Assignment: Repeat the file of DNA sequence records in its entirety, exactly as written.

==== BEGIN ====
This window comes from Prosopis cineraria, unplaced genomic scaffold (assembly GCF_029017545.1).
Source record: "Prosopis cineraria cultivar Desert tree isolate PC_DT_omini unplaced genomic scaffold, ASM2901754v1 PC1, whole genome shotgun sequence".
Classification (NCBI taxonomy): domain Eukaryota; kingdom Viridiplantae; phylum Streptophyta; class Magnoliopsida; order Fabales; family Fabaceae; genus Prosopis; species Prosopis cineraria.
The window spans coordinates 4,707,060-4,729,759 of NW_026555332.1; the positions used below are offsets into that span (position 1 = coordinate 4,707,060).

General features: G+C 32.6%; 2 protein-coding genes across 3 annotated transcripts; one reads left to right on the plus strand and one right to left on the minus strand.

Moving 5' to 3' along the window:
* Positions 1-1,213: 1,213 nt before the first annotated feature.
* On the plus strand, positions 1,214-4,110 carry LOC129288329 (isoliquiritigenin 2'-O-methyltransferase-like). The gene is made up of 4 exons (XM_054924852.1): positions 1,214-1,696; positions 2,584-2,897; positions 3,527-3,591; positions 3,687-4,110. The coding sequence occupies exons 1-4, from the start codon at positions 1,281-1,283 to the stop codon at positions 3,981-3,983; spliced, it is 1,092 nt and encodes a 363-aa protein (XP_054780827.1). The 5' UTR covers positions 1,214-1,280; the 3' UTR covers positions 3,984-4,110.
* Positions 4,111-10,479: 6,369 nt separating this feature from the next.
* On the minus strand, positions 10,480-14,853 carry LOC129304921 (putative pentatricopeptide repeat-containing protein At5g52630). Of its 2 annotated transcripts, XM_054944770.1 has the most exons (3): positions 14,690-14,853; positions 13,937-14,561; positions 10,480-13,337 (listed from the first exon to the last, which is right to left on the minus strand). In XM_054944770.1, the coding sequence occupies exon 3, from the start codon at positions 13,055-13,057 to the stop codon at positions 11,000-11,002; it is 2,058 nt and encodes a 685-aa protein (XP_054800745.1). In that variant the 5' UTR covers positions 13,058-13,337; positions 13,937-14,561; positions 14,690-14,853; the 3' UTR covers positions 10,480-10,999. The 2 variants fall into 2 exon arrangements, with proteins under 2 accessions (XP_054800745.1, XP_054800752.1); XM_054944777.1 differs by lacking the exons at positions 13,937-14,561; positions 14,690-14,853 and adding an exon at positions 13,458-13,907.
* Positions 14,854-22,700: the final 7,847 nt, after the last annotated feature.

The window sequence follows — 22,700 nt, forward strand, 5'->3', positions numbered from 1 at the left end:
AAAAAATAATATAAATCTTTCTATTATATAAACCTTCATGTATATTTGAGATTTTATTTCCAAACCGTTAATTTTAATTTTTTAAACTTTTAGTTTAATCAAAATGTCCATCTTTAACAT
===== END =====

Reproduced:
This window comes from Prosopis cineraria, unplaced genomic scaffold (assembly GCF_029017545.1).
Source record: "Prosopis cineraria cultivar Desert tree isolate PC_DT_omini unplaced genomic scaffold, ASM2901754v1 PC1, whole genome shotgun sequence".
Classification (NCBI taxonomy): domain Eukaryota; kingdom Viridiplantae; phylum Streptophyta; class Magnoliopsida; order Fabales; family Fabaceae; genus Prosopis; species Prosopis cineraria.
The window spans coordinates 4,707,060-4,729,759 of NW_026555332.1; the positions used below are offsets into that span (position 1 = coordinate 4,707,060).

General features: G+C 32.6%; 2 protein-coding genes across 3 annotated transcripts; one reads left to right on the plus strand and one right to left on the minus strand.

Moving 5' to 3' along the window:
* Positions 1-1,213: 1,213 nt before the first annotated feature.
* On the plus strand, positions 1,214-4,110 carry LOC129288329 (isoliquiritigenin 2'-O-methyltransferase-like). The gene is made up of 4 exons (XM_054924852.1): positions 1,214-1,696; positions 2,584-2,897; positions 3,527-3,591; positions 3,687-4,110. The coding sequence occupies exons 1-4, from the start codon at positions 1,281-1,283 to the stop codon at positions 3,981-3,983; spliced, it is 1,092 nt and encodes a 363-aa protein (XP_054780827.1). The 5' UTR covers positions 1,214-1,280; the 3' UTR covers positions 3,984-4,110.
* Positions 4,111-10,479: 6,369 nt separating this feature from the next.
* On the minus strand, positions 10,480-14,853 carry LOC129304921 (putative pentatricopeptide repeat-containing protein At5g52630). Of its 2 annotated transcripts, XM_054944770.1 has the most exons (3): positions 14,690-14,853; positions 13,937-14,561; positions 10,480-13,337 (listed from the first exon to the last, which is right to left on the minus strand). In XM_054944770.1, the coding sequence occupies exon 3, from the start codon at positions 13,055-13,057 to the stop codon at positions 11,000-11,002; it is 2,058 nt and encodes a 685-aa protein (XP_054800745.1). In that variant the 5' UTR covers positions 13,058-13,337; positions 13,937-14,561; positions 14,690-14,853; the 3' UTR covers positions 10,480-10,999. The 2 variants fall into 2 exon arrangements, with proteins under 2 accessions (XP_054800745.1, XP_054800752.1); XM_054944777.1 differs by lacking the exons at positions 13,937-14,561; positions 14,690-14,853 and adding an exon at positions 13,458-13,907.
* Positions 14,854-22,700: the final 7,847 nt, after the last annotated feature.

The window sequence follows — 22,700 nt, forward strand, 5'->3', positions numbered from 1 at the left end:
AAAAAATAATATAAATCTTTCTATTATATAAACCTTCATGTATATTTGAGATTTTATTTCCAAACCGTTAATTTTAATTTTTTAAACTTTTAGTTTAATCAAAATGTCCATCTTTAACAT